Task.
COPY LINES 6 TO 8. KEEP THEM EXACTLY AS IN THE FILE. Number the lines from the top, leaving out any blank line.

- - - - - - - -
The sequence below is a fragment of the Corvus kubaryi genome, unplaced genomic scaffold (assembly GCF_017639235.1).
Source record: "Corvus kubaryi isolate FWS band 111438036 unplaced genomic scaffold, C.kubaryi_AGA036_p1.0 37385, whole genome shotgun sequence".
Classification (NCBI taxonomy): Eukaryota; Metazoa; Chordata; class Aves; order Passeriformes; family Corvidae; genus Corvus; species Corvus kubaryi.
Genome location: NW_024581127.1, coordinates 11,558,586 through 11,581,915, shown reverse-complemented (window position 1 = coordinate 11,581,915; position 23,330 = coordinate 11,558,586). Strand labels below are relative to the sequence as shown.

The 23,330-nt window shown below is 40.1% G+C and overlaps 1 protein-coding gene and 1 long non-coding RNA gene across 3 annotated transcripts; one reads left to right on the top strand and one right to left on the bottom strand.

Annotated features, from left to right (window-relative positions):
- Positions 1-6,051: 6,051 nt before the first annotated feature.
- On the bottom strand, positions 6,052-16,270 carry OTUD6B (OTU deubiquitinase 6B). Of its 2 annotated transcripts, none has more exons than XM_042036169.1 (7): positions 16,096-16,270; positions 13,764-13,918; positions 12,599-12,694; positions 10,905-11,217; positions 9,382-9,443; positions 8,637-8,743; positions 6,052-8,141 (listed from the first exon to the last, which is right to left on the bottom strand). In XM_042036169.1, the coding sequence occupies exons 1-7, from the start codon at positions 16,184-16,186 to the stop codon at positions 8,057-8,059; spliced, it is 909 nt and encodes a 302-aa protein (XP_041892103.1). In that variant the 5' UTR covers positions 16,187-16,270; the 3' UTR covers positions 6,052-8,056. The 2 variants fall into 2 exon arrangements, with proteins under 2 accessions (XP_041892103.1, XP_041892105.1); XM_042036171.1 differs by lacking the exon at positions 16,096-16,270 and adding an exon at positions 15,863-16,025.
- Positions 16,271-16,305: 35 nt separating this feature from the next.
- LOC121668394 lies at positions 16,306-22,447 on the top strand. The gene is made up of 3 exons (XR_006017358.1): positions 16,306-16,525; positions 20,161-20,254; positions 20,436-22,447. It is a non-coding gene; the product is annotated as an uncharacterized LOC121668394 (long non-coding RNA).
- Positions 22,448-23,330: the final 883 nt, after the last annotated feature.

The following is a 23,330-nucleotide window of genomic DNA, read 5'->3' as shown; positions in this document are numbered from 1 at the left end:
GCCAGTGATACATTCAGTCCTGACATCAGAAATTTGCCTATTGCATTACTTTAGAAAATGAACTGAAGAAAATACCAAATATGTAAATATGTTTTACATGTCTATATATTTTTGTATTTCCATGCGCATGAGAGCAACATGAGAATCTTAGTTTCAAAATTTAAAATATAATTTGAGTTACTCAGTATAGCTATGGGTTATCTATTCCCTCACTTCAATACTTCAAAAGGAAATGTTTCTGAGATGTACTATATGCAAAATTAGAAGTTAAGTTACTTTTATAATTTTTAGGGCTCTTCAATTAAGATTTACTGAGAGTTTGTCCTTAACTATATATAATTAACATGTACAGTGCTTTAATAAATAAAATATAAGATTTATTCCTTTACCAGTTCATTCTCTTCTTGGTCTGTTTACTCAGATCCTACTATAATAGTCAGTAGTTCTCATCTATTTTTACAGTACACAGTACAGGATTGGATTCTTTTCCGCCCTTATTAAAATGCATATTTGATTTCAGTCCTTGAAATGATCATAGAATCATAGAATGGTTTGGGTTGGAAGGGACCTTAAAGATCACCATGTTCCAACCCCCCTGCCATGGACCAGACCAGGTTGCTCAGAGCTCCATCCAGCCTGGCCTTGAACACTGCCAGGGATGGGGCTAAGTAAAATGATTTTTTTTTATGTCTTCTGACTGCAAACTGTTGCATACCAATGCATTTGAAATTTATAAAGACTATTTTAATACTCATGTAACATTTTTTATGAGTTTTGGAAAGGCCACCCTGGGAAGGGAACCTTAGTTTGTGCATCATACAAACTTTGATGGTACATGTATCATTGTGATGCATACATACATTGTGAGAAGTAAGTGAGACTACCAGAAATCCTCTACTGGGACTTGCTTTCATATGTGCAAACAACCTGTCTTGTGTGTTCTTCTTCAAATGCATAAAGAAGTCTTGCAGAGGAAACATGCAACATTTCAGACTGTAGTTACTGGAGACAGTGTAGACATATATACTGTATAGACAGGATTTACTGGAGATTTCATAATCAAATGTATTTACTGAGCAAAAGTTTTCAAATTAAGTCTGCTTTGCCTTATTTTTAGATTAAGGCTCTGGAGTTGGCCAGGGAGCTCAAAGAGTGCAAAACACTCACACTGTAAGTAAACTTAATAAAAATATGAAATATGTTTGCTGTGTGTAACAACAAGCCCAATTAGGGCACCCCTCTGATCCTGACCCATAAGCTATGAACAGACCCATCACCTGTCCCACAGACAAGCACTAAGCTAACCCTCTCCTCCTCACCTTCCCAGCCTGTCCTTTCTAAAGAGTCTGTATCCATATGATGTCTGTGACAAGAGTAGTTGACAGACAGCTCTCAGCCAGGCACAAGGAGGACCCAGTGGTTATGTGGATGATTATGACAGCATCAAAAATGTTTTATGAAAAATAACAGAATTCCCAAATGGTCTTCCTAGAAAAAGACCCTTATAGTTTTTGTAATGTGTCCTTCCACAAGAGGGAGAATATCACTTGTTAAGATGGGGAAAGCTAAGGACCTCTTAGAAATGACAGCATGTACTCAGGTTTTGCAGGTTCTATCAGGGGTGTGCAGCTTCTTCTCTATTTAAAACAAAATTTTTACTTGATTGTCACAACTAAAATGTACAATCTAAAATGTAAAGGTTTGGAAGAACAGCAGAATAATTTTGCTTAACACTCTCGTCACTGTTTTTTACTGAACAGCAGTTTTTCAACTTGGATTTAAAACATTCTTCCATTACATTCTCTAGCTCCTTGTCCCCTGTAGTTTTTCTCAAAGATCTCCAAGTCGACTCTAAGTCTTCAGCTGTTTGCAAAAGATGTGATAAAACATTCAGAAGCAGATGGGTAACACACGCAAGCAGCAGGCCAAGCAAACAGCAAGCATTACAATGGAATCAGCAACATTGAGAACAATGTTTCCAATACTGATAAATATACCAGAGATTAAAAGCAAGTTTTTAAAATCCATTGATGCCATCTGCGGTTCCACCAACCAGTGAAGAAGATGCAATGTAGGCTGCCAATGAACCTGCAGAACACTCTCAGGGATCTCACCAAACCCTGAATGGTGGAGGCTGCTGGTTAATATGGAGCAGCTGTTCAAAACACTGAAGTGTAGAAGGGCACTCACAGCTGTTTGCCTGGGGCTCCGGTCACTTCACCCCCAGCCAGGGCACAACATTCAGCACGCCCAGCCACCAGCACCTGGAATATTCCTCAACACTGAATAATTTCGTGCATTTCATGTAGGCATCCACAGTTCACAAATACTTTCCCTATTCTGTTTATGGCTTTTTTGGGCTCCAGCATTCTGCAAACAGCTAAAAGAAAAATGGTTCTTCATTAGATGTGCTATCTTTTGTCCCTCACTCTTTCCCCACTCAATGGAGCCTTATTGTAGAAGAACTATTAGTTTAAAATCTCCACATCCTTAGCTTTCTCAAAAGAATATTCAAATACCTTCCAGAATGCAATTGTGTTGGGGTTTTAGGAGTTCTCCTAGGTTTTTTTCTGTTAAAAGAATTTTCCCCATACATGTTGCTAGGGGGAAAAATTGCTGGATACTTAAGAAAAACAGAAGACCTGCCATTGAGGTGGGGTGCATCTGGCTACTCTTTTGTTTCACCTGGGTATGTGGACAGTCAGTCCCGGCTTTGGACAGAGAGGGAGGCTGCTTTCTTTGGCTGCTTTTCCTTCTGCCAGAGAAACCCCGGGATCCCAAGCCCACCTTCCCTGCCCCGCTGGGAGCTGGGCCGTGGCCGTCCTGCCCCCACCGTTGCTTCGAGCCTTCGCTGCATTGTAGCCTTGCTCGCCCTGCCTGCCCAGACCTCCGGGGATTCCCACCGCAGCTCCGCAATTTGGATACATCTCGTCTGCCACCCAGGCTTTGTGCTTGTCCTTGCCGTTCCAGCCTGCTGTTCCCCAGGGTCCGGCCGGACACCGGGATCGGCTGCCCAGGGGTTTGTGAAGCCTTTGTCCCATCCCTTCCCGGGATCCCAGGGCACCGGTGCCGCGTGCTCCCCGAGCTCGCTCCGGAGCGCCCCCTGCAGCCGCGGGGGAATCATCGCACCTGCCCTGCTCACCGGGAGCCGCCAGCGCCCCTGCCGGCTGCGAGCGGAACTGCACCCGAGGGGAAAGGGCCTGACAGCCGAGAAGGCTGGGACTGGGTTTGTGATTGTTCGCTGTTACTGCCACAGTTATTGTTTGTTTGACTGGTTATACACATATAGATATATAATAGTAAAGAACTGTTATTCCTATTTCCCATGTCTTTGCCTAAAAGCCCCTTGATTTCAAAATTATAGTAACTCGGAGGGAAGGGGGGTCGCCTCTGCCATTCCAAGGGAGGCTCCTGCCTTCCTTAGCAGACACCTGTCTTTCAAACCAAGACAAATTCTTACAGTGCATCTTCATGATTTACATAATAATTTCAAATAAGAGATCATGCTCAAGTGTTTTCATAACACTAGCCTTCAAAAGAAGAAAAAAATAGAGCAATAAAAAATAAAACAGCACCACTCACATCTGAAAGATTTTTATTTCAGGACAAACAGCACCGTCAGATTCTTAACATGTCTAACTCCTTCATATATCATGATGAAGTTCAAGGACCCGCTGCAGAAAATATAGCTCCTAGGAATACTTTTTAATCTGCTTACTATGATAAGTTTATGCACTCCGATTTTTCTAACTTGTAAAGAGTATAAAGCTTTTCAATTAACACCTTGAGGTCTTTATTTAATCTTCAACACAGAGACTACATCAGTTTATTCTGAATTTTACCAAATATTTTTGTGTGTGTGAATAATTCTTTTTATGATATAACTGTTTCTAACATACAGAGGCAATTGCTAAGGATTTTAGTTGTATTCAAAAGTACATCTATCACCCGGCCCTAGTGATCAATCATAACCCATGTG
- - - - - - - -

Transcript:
Annotated features, from left to right (window-relative positions):
- Positions 1-6,051: 6,051 nt before the first annotated feature.
- On the bottom strand, positions 6,052-16,270 carry OTUD6B (OTU deubiquitinase 6B). Of its 2 annotated transcripts, none has more exons than XM_042036169.1 (7): positions 16,096-16,270; positions 13,764-13,918; positions 12,599-12,694; positions 10,905-11,217; positions 9,382-9,443; positions 8,637-8,743; positions 6,052-8,141 (listed from the first exon to the last, which is right to left on the bottom strand). In XM_042036169.1, the coding sequence occupies exons 1-7, from the start codon at positions 16,184-16,186 to the stop codon at positions 8,057-8,059; spliced, it is 909 nt and encodes a 302-aa protein (XP_041892103.1). In that variant the 5' UTR covers positions 16,187-16,270; the 3' UTR covers positions 6,052-8,056. The 2 variants fall into 2 exon arrangements, with proteins under 2 accessions (XP_041892103.1, XP_041892105.1); XM_042036171.1 differs by lacking the exon at positions 16,096-16,270 and adding an exon at positions 15,863-16,025.